The SECURE 2.0 Act of 2022 (“SECURE 2.0”) provided several new rules for age 50 catch-up contributions. Under one SECURE 2.0 section, if a 401(k), 403(b), or governmental 457(b) plan participant’s wages from the plan sponsor for the preceding calendar year exceeded $145,000 (adjusted for inflation), then his or her catch-up contributions for the current year must be made on a Roth basis. Also, for plans subject to that rule, participants who earn $145,000 or less (adjusted for inflation) must be allowed to make catch-ups in Roth form.
Those rules apply to tax years beginning after December 31, 2023. However, retirement plan service providers have expressed concern to the IRS that they might not be able to complete the extensive programming required to comply with those rules by the deadline. Plan sponsors have also expressed concern that their payroll systems might not be updated by the deadline.
To address those concerns, on August 25, 2023, the IRS published Notice 2023-62 (the “Notice”). The Notice provides an “administrative transition period” that “is intended to facilitate an orderly transition for compliance” with the rules discussed above. Specifically, the first two taxable years beginning after December 31, 2023 will be regarded as an administrative transition period with respect to the SECURE 2.0 requirement that catch-up contributions made on behalf of certain eligible participants must be designated as Roth contributions. Until taxable years beginning after December 31, 2025:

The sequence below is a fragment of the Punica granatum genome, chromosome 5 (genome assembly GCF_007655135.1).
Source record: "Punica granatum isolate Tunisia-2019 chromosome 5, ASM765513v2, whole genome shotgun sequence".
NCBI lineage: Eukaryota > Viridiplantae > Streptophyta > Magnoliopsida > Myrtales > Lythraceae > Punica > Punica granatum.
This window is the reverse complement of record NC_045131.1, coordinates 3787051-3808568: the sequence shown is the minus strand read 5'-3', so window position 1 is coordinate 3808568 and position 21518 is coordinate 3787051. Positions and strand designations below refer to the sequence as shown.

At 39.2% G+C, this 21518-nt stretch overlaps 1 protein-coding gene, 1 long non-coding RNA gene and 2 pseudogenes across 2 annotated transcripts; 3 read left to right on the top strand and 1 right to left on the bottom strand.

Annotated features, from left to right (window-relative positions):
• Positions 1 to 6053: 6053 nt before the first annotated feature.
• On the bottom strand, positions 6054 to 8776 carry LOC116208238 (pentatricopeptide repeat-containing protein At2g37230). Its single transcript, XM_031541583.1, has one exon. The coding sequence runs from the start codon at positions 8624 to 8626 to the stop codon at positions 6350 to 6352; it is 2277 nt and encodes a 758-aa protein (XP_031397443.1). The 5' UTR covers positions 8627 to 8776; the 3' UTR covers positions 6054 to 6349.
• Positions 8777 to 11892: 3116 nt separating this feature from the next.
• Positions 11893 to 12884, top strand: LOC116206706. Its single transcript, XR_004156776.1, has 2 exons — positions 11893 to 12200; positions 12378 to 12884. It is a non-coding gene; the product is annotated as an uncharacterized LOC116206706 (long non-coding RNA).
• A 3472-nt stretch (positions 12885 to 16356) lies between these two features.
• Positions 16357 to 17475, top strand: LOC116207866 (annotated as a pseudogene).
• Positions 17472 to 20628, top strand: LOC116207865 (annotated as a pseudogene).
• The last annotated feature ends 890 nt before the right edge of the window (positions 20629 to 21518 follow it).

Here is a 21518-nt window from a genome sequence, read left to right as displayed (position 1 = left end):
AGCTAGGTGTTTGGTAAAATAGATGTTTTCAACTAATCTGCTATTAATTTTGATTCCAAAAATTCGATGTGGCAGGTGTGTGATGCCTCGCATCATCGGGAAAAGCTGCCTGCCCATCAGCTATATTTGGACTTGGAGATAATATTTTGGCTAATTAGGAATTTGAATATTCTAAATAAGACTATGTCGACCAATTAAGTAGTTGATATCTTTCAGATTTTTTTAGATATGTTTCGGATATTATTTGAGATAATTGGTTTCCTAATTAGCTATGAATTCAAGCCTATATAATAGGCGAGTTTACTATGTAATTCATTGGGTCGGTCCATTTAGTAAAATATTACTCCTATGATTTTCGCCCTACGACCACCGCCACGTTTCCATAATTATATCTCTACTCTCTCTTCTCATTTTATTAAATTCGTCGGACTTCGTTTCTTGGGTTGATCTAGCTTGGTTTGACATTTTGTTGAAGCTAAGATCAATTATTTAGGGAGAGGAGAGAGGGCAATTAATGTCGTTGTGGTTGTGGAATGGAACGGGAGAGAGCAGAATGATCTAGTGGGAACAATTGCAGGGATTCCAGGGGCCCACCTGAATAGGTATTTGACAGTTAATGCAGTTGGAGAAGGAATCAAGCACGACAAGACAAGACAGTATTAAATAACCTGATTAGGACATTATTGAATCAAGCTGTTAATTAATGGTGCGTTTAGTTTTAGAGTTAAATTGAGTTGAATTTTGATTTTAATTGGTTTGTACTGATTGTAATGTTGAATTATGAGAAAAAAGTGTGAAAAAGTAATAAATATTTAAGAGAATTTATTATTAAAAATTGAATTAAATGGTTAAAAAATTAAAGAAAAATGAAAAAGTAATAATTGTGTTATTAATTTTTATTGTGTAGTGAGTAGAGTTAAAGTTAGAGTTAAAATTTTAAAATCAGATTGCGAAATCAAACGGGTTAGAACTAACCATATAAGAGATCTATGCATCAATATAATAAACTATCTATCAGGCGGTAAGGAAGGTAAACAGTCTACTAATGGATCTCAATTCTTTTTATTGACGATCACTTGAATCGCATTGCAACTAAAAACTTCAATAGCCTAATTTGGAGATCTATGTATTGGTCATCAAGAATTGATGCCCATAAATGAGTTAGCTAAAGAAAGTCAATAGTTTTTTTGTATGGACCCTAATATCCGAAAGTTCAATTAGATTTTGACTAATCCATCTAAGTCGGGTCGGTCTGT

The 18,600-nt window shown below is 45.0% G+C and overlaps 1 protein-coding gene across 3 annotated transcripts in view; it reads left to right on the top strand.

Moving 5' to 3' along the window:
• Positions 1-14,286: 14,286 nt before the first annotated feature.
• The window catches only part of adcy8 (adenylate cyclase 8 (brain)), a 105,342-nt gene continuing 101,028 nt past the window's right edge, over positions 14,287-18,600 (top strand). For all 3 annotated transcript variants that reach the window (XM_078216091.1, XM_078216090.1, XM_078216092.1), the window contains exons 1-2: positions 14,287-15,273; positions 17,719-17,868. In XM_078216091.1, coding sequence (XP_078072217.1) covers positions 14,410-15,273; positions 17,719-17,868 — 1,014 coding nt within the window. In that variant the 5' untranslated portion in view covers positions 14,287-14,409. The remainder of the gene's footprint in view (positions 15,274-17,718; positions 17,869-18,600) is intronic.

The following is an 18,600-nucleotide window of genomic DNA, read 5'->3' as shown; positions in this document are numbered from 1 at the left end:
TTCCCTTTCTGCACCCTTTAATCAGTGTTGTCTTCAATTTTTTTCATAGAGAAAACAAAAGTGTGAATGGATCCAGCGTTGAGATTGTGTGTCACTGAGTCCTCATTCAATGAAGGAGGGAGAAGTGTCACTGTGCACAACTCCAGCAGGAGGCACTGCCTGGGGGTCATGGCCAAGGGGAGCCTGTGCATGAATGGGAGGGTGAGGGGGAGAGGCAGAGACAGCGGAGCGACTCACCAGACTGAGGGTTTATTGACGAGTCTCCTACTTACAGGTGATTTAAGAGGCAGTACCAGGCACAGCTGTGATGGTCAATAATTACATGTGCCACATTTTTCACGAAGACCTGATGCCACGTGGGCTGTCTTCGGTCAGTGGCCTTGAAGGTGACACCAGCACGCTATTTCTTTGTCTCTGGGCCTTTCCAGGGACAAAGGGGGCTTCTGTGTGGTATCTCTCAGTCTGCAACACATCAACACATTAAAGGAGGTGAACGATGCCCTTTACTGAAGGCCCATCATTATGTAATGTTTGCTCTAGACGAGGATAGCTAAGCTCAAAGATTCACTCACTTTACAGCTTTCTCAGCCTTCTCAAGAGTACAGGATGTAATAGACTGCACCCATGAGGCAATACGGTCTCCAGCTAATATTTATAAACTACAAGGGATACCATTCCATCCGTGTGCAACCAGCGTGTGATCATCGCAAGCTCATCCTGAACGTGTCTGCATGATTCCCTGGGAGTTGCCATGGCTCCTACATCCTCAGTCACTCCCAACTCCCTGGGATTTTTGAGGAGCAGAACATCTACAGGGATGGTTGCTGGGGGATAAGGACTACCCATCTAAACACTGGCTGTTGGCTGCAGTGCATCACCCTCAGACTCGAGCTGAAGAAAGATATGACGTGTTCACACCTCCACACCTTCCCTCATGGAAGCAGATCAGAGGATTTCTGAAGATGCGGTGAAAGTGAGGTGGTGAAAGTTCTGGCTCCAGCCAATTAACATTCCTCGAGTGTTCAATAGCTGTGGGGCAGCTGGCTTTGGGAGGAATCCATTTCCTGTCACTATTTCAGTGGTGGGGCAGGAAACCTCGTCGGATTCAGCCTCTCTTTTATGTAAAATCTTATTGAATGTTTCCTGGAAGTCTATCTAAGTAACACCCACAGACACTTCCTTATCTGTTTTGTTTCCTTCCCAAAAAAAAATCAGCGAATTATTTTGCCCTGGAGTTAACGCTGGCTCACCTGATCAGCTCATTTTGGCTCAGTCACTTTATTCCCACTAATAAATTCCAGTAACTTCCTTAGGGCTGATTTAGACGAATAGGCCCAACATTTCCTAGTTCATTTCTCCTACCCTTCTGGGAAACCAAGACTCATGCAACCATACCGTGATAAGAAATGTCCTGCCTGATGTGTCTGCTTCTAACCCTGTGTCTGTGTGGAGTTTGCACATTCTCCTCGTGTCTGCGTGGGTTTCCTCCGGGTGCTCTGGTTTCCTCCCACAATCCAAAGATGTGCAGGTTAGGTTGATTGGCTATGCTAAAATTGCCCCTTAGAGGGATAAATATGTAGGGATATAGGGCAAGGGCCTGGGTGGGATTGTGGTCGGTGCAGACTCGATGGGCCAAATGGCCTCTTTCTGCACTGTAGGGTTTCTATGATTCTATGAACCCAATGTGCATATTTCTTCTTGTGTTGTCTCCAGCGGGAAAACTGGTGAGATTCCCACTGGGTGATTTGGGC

The Notice also addresses a drafting error in SECURE 2.0, which technically eliminated plans’ ability to permit any age-based catch-up contributions as of January 1, 2024. The Notice states that even though that drafting error occurred, plans can allow age-based catch-up contributions after December 31, 2023.